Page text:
Over at the Huffington Post, Sean McCloud reflects on the continued attention given to religious disaffiliation in the American media. Using a recent NPR Morning Edition story as an example he suggests that journalists and scholars alike are actively at work constructing the ‘nones’ category and doing so in particular ways:
Simply put, Pew’s and NPR’s envisioning of “nones” constructs “religion” as something institutional. Conversely, one could offer an alternative reading suggesting that the vast majority of “nones” are really “somes” who hold to concepts such as a god, gods, supernatural powers and ghosts. A minority of those polled identified as atheists/non-theists/non-supernaturalists and, as Steven Ramey noted in a recent HuffPost Religion blog, about 55 percent of those put into the “nones” category even described themselves as either “religious” or “spiritual.” Like so many other examples of social scientific studies — and journalism — the Pew and NPR discussions of “nones” and “religion” did more than described things, they constituted them.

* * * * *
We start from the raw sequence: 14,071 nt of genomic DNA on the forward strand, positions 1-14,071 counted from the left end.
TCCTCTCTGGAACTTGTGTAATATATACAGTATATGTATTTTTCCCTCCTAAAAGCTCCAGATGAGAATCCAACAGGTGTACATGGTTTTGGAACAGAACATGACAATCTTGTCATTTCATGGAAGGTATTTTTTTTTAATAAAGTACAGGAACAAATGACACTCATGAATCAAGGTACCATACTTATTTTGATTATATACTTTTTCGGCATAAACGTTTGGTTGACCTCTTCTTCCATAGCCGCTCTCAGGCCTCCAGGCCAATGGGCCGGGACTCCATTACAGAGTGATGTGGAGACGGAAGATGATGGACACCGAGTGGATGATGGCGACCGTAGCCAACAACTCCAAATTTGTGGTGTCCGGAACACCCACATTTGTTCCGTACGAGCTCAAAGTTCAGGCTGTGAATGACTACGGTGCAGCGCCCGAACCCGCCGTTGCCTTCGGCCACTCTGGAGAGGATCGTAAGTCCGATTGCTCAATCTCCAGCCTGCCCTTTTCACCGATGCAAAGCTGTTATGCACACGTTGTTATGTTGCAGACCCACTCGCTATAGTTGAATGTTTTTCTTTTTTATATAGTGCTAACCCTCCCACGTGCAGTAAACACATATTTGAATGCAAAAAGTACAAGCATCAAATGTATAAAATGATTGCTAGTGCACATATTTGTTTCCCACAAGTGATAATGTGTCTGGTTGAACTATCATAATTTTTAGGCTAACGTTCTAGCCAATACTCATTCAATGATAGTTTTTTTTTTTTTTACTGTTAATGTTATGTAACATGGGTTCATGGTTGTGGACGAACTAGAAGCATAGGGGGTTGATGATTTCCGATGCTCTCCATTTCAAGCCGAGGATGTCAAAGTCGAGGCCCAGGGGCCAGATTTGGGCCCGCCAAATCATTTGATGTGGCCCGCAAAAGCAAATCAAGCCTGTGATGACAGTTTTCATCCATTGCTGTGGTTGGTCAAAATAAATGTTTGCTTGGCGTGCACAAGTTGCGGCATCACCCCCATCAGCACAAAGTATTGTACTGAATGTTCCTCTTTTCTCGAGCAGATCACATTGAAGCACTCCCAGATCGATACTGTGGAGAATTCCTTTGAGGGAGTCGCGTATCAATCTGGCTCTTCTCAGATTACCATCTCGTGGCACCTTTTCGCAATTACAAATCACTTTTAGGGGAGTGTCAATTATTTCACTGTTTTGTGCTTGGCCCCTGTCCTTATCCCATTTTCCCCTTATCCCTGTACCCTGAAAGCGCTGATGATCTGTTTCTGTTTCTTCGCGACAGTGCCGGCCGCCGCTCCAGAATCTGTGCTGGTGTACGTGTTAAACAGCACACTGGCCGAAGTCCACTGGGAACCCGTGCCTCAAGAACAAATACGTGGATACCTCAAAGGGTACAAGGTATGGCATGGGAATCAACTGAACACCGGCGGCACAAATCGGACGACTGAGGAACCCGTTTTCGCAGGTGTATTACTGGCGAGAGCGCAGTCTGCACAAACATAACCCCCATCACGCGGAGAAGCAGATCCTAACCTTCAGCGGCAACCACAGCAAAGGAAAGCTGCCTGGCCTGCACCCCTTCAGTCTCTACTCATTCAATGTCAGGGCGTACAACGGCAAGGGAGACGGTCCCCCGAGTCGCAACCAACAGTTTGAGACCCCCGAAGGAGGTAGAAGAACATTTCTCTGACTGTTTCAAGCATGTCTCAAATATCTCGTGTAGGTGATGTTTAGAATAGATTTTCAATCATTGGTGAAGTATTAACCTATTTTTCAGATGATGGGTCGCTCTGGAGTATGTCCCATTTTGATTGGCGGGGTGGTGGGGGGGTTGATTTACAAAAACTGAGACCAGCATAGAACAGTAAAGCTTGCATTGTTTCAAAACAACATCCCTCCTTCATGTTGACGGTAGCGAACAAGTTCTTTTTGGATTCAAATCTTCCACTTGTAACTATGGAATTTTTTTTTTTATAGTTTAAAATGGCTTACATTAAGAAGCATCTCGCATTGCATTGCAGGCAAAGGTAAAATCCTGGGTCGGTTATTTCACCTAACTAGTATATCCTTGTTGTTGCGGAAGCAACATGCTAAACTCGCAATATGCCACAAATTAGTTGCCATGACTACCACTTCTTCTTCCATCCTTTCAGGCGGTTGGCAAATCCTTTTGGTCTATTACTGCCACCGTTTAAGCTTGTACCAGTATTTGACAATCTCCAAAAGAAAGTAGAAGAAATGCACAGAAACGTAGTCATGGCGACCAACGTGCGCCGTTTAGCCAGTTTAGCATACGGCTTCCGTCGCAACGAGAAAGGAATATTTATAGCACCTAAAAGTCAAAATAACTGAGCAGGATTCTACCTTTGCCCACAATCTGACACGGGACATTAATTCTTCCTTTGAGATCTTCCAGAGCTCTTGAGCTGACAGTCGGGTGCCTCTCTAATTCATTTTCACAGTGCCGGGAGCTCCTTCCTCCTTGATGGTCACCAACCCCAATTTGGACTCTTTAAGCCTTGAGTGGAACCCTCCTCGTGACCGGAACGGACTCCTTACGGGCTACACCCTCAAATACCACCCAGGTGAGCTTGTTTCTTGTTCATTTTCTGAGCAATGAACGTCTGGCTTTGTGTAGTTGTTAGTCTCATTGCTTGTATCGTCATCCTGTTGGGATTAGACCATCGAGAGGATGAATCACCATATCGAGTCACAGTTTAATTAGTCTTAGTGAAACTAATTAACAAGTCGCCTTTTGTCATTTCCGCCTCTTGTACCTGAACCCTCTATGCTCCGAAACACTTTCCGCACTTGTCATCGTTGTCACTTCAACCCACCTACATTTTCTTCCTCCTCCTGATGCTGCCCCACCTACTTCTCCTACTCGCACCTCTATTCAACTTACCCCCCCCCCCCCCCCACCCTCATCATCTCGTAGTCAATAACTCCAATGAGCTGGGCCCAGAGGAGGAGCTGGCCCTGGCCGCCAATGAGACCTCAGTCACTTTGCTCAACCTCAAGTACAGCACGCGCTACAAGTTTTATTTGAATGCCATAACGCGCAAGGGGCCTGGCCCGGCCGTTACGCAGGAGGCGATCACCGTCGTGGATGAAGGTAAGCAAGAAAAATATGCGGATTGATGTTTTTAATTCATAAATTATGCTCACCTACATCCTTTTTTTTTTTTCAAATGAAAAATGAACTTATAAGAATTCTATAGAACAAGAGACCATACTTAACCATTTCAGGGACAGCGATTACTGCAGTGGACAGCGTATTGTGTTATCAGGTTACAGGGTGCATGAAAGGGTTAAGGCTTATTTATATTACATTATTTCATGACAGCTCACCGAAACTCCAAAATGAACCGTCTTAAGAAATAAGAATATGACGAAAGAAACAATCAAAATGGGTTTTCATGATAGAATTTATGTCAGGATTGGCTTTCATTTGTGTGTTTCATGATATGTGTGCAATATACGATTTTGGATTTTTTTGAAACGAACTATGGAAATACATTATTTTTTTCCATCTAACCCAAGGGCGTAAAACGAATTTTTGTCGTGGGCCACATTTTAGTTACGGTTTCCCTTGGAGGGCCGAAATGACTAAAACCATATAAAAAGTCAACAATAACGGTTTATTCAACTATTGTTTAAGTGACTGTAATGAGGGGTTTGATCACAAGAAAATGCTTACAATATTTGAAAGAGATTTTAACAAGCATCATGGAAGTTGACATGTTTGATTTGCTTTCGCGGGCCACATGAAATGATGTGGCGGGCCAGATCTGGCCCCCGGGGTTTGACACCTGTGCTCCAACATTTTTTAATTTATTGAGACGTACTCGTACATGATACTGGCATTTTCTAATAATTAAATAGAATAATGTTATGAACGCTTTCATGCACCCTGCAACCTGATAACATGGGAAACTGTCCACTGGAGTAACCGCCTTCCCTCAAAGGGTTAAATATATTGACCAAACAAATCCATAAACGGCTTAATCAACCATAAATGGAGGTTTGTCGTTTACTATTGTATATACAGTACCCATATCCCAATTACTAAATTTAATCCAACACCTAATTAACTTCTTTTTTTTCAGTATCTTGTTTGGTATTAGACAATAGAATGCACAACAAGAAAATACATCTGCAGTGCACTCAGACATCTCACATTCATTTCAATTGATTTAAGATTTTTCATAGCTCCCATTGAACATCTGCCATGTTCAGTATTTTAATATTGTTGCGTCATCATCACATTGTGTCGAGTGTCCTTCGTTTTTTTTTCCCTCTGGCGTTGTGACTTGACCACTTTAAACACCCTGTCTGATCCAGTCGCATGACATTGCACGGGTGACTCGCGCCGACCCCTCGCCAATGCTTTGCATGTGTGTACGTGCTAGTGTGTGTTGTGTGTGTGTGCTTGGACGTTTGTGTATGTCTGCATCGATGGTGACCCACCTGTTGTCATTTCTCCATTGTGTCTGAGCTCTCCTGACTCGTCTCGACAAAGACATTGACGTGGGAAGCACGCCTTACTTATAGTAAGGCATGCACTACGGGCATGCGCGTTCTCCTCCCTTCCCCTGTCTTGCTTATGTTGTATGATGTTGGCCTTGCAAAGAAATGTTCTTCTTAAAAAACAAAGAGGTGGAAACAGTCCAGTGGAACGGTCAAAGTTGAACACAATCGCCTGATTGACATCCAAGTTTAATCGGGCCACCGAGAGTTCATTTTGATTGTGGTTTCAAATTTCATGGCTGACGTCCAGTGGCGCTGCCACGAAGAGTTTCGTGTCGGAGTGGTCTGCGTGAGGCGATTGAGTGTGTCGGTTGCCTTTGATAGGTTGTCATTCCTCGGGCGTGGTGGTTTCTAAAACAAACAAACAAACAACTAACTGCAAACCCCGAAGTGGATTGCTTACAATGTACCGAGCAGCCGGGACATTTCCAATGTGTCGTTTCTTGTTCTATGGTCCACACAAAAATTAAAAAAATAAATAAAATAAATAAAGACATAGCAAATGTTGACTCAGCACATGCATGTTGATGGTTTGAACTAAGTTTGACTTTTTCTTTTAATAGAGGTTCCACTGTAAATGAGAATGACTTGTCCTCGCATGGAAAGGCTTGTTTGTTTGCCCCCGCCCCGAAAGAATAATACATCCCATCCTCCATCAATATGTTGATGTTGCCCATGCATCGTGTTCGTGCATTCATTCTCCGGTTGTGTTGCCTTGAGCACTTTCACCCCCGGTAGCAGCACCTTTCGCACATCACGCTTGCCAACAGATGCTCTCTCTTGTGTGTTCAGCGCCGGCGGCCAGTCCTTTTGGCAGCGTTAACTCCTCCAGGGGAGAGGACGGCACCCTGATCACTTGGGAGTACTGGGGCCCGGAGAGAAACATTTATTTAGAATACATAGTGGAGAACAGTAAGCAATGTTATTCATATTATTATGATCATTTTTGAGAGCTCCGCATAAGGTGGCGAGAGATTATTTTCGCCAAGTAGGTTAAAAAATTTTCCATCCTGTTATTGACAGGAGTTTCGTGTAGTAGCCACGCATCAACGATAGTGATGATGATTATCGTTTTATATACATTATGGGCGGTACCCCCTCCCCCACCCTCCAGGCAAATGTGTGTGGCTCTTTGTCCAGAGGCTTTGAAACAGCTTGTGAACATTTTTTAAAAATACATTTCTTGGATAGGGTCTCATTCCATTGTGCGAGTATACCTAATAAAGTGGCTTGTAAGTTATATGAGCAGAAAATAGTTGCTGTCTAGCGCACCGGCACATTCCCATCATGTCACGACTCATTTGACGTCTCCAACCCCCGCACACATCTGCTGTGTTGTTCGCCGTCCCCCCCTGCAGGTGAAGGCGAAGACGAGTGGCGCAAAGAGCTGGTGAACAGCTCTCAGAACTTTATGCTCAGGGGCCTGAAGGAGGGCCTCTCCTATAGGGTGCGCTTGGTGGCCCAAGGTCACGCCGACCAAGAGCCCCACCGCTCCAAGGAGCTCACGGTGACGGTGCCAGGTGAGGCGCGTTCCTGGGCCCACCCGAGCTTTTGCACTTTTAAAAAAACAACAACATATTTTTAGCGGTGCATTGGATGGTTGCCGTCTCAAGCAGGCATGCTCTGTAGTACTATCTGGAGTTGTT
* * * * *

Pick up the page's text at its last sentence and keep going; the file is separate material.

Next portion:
By way of Catherine Albanese, McCloud goes on to suggest the usefulness of situating the “nones” within what he considers the well worn American tradition of “combinative” religion. Read the full piece here. See also Courtney Bender and Omar McRoberts’ TIF post on the difficulties of studying the “spiritual” landscapes traveled by some of these so called “nones.”